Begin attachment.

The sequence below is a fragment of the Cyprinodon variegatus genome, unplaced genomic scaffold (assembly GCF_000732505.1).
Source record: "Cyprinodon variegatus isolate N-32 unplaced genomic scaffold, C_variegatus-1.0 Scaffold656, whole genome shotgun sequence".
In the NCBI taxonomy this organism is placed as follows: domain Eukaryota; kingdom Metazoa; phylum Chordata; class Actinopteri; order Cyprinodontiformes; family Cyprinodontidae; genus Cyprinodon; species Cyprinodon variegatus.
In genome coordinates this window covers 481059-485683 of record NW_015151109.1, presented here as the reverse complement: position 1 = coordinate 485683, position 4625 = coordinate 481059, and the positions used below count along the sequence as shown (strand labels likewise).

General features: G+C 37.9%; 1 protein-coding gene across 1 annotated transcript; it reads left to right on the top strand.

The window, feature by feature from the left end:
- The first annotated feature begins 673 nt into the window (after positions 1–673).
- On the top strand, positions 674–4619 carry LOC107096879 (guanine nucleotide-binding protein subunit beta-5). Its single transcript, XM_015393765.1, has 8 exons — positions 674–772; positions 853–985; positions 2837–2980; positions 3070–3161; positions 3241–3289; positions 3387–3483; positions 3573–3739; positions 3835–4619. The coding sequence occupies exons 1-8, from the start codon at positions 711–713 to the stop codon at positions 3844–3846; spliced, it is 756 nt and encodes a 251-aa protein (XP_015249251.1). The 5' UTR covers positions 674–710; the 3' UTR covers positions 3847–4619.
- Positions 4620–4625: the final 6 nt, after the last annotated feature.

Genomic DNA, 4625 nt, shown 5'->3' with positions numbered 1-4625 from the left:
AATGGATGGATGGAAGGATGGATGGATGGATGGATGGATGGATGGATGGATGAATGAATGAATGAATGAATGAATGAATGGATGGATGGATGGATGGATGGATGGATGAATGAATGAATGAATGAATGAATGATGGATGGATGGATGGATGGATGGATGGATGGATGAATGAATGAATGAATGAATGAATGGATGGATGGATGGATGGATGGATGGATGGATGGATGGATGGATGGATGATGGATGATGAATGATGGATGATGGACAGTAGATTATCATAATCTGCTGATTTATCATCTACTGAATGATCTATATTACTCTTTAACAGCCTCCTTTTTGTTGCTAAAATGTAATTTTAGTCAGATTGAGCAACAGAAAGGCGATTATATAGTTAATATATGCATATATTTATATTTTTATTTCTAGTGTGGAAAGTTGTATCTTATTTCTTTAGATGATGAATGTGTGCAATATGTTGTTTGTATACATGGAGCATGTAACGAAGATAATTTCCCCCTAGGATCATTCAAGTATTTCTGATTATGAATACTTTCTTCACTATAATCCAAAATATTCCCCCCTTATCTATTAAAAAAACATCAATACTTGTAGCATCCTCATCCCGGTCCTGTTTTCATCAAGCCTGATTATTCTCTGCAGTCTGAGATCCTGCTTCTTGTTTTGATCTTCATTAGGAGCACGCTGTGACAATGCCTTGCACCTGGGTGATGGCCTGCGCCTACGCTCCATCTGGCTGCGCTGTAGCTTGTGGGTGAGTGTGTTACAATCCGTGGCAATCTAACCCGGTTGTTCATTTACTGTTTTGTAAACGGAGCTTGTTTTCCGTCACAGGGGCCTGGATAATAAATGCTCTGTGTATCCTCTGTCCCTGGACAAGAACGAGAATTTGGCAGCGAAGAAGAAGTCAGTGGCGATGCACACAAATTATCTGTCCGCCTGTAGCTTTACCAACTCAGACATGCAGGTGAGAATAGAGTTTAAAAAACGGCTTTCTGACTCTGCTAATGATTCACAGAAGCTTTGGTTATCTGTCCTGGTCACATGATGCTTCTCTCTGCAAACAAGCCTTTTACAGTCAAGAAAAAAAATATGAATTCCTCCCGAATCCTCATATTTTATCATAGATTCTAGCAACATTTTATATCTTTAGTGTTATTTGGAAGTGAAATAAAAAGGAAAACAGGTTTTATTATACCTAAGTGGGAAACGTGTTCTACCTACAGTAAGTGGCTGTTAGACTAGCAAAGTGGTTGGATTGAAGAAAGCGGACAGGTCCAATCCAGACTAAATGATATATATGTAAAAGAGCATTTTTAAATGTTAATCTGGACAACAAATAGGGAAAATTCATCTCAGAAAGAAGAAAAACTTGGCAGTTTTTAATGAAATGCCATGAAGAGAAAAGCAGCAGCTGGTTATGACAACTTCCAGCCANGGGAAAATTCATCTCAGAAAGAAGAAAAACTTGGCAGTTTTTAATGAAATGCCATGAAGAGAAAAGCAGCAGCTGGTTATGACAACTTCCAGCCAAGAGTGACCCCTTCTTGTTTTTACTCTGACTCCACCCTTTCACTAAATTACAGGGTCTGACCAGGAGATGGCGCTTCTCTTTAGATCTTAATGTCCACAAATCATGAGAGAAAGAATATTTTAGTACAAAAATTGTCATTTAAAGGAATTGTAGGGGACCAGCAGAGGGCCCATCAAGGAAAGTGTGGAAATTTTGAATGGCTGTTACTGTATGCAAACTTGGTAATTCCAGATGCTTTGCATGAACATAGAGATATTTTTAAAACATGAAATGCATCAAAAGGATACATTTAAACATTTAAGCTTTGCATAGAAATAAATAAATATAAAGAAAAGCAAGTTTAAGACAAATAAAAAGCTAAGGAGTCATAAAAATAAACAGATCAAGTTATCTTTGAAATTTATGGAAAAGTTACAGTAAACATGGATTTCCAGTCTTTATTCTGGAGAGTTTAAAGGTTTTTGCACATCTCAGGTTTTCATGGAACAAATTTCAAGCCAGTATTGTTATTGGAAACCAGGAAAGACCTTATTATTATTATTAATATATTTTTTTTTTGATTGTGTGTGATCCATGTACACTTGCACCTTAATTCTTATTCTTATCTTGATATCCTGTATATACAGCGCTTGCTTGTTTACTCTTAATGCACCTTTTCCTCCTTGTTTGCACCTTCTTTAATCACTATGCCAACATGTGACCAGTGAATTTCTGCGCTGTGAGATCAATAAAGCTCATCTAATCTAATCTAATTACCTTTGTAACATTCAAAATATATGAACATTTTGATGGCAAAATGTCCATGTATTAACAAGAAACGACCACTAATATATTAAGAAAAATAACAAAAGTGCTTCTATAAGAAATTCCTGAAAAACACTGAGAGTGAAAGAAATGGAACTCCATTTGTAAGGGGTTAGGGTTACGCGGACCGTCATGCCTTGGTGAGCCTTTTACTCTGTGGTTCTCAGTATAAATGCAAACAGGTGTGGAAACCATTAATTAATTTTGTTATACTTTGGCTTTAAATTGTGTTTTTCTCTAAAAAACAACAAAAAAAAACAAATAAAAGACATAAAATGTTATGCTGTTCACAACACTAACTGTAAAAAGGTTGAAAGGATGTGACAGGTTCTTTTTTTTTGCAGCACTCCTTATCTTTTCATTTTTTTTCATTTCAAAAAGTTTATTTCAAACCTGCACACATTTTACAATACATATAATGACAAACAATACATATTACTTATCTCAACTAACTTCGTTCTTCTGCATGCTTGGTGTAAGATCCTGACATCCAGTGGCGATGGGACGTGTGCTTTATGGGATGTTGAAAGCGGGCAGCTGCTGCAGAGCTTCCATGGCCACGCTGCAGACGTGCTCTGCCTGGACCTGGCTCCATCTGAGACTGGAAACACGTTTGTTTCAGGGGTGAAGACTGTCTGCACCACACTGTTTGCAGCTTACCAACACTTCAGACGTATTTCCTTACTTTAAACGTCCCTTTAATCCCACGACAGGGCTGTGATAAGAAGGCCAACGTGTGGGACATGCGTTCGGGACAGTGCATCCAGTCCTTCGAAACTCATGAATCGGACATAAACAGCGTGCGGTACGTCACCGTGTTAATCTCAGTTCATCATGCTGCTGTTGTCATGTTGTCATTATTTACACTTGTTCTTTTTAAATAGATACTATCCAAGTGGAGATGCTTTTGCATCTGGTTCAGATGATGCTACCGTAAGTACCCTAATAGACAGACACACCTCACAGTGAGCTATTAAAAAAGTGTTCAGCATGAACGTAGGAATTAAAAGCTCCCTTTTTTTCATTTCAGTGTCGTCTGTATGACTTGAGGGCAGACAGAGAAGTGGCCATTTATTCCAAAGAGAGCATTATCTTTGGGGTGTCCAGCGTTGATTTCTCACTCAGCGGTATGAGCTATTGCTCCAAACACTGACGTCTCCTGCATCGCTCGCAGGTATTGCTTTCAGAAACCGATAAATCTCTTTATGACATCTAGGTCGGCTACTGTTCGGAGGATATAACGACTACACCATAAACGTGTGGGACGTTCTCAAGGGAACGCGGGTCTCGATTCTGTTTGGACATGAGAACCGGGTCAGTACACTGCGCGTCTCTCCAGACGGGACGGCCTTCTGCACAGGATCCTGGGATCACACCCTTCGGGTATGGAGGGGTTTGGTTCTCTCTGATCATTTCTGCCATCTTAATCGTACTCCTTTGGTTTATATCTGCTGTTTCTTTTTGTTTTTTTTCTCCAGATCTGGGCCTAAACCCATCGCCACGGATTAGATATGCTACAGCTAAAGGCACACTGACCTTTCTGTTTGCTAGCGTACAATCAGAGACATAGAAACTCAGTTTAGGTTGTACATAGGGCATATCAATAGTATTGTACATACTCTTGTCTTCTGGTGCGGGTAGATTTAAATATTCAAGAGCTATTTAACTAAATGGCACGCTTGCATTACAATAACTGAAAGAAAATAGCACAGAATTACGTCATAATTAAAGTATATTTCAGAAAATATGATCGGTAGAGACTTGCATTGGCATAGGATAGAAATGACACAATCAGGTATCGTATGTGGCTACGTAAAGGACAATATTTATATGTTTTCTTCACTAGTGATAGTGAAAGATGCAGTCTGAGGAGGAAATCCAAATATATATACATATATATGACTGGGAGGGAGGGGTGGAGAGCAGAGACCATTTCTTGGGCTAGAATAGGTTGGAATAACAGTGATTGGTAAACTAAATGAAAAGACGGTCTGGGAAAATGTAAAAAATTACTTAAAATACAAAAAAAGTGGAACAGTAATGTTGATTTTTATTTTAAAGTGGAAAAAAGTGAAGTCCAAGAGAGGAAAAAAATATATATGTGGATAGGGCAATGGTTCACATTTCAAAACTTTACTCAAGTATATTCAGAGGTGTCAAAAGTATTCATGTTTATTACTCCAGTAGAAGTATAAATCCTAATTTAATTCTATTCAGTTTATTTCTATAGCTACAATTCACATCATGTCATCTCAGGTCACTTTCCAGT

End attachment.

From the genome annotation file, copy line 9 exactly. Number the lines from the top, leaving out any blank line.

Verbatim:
- Positions 4620–4625: the final 6 nt, after the last annotated feature.